MLK Day 2019

38th Annual MLK Holiday Observance Celebration

MONDAY, JANUARY 21, 2019, 5:30 PM

Location:
Holiday Inn Portland – By the Bay
88 Spring Street, Portland, Maine 04101

Please join us for the 38th Annual Martin Luther King, Jr. Holiday Observance Celebration to honor the life and legacy of the Reverend Dr. Martin Luther King, Jr. This event, which is one of the largest and most diverse programs held throughout the year, will include remarks by Governor Janet Mills along with local speakers of every age and a keynote address by Naomi Walker, director of the Economic Analysis and Research Network (EARN) at the Economic Policy Institute in Washington, DC.

Complimentary child care, including dinner, will be provided for children ages 4 to 10 through AmeriCorps Alums. Registration is required. For more information or to RSVP for child care, please contact Jenifer Craven at Jenifer.Craven@americorpsalums.org.

Please note that this event is a fundraiser to support racial justice efforts and the development of youth voices and leadership in our community.

As is tradition, a limited amount of complimentary tickets are available to those who express interest on a first-come first-serve basis. Please click the link above for more information or to request a ticket. For those who can purchase a ticket, please note that donations are being accepted to help make our program accessible to all who want to attend.

The Fierce Urgency of Now: Race, Economic Justice and Political Power

ABOUT THE EVENT

The 38th Annual Martin Luther King, Jr. Holiday Observance Celebration will bring hundreds of people together from across the state on Monday, January 21st, at the Holiday Inn By the Bay to honor the life and legacy of the Reverend Dr. Martin Luther King, Jr. This event, which is one of the largest and most diverse programs held throughout the year, will include remarks by Governor Janet T. Mills along with local speakers of every age and a keynote address by Naomi Walker, director of the Economic Analysis and Research Network (EARN) at the Economic Policy Institute in Washington, DC.

The program will also highlight the importance of volunteerism and recognize those who have devoted their lives to the advancement of civil rights in Maine through community service.

In the spirit of Rev. Dr. King’s beloved community, there will be an opportunity for you to actively contribute to the local community as well. Books will be on sale throughout the celebration with a portion of the proceeds donated to the Boys and Girls Club of Portland. Additionally, we are collaborating with Maine Senior Corps for the Warm Hearts, Warm Socks program to ensure men, women and children who are experiencing homelessness have warm socks. Attendees should bring a pair of socks with them of any size to add to our Senior Corps collection.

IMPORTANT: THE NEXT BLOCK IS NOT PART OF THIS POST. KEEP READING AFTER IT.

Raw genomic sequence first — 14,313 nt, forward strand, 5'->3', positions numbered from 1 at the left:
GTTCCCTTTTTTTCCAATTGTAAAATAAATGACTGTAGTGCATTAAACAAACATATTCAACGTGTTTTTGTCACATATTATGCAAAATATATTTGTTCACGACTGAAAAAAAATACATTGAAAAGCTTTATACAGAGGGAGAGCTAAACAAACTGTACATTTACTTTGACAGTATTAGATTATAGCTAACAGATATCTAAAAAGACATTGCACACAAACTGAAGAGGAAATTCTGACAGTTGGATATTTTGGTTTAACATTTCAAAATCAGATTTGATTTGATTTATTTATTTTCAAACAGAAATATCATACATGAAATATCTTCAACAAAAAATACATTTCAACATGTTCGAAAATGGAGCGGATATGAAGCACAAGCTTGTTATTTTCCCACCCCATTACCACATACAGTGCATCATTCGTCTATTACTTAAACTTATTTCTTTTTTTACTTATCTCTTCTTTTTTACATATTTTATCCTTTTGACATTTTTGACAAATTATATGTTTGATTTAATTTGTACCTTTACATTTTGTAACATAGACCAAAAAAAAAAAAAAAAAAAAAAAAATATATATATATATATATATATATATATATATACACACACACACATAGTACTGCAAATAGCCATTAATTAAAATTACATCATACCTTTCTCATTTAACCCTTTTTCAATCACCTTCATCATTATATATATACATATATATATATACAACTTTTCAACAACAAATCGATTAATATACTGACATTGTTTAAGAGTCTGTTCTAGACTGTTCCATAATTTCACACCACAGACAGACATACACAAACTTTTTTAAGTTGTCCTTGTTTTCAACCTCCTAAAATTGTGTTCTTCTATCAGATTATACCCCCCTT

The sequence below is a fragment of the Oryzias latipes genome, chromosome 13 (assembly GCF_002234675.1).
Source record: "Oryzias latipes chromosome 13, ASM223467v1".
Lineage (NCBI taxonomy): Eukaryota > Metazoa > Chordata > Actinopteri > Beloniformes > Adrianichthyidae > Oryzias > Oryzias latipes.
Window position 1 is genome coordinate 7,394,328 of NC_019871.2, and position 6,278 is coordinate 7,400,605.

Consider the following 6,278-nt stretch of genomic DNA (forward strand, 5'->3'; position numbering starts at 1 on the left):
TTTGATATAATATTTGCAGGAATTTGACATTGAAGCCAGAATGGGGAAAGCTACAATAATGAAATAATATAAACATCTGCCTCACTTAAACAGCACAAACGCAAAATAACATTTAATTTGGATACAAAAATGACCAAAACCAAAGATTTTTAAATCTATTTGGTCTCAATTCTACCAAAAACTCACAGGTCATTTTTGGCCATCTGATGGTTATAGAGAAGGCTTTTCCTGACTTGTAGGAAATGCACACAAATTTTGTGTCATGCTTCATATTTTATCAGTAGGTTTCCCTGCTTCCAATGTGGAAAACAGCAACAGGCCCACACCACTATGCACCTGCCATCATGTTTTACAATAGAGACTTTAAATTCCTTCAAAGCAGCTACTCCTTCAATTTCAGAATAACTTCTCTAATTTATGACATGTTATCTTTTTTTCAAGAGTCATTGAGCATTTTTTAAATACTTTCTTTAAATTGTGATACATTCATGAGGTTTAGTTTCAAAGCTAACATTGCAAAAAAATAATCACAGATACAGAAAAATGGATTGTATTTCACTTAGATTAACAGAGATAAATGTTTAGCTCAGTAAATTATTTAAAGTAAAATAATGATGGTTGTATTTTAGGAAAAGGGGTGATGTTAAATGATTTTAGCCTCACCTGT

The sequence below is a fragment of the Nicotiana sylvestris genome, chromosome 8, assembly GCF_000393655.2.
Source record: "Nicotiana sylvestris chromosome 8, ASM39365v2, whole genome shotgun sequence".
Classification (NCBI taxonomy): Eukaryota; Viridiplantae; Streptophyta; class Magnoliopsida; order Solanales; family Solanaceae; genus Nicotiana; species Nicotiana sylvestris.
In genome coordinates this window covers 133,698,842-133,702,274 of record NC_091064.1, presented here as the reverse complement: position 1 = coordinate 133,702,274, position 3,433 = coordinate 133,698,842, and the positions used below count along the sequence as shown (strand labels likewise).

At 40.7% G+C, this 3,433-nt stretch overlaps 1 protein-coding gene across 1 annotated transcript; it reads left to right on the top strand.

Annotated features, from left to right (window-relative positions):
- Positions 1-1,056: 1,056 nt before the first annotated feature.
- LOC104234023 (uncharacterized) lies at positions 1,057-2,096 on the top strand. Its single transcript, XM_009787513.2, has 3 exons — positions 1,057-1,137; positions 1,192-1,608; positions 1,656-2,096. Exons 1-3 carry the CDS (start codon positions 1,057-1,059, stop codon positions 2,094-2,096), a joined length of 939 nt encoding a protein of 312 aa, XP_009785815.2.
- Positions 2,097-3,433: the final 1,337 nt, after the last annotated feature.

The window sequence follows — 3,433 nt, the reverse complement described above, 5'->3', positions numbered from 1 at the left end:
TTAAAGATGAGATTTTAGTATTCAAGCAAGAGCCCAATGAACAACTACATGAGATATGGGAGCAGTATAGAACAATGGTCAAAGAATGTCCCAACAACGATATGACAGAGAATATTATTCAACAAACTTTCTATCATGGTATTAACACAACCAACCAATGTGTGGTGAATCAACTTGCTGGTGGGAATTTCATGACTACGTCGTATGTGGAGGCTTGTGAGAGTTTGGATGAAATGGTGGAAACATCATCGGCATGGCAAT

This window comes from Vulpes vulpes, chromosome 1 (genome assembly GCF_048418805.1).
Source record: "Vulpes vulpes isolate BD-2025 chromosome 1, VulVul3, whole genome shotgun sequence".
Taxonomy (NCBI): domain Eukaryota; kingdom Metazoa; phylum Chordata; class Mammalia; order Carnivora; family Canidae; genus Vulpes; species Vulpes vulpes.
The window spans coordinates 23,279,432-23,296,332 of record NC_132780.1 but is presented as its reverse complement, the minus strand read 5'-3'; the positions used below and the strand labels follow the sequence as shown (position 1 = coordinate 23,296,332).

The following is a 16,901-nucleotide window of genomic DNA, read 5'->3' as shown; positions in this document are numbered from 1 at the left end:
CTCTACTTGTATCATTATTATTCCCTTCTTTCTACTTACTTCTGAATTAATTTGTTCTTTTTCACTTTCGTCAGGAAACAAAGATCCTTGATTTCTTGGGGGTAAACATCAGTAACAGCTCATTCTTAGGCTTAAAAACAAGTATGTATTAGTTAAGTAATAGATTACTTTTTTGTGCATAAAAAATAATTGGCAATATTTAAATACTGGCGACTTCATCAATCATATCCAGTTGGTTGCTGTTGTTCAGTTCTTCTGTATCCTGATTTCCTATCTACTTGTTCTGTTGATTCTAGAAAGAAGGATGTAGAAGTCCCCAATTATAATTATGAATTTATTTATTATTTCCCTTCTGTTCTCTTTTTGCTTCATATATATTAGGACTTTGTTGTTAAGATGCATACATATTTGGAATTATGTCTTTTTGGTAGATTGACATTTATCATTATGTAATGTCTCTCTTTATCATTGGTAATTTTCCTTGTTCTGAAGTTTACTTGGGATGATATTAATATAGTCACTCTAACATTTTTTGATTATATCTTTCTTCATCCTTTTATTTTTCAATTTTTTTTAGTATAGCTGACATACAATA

Please note that tickets will not be sold or held at the door. Attendees are required to print their tickets.

Doors will open with a cocktail reception/cash bar at 5:00 p.m. followed by the dinner program.

We hope that you will consider joining us for this special observance.

ABOUT THE HOLIDAY

The Fierce Urgency of Now: Race, Economic Justice and Political Power

“We are now faced with the fact that tomorrow is today. We are confronted with the fierce urgency of now. In this unfolding conundrum of life and history, there ’is’ a thing as being too late. This is no time for apathy or complacency. This is the time for vigorous and positive action.”

—Martin Luther King, Jr.

Rev. Dr. King used the phrase “the fierce urgency of now“ on two occasions. The first was the “I Have A Dream” speech delivered on August 28, 1963, at the Lincoln Memorial. The second was his “Beyond Vietnam” sermon in April 1967, given at Riverside Church in New York City. It is understood that in both, he is urging society to combine thoughtful analysis with deliberate, meaningful action against systems that oppress our humanity and the self-determination of people everywhere.

Martin Luther King Jr. was born in Atlanta, GA, on January 15, 1929. He earned a doctorate degree in theology and, like his father, became a Baptist minister. Married to Coretta Scott King, they led the fight for the equal and humane rights of all. At the age of 39, Rev. Dr. King was tragically assassinated. Three years after his death, in 1971, several cities and states began to mark his birthday and then in 1986, it became a national holiday.

The day before his untimely death, Rev. Dr. King delivered an iconic sermon, “I’ve Been to the Mountaintop,” which was given in support of the striking sanitation workers in Memphis. He was there making plans for the Poor People’s Campaign and a march on Washington that would confront the disparity of wealth in the United States.

The march did take place and the Poor People’s Campaign has been credited with helping to make policy changes and igniting a national discussion on poverty that has brought disenfranchised populations together in the fight for housing; livable wages; jobs; access to health care; and a fair justice system.

This year, our holiday observance is designed to challenge us to to move Rev. Dr. King’s call to action forward – vigorously and purposefully.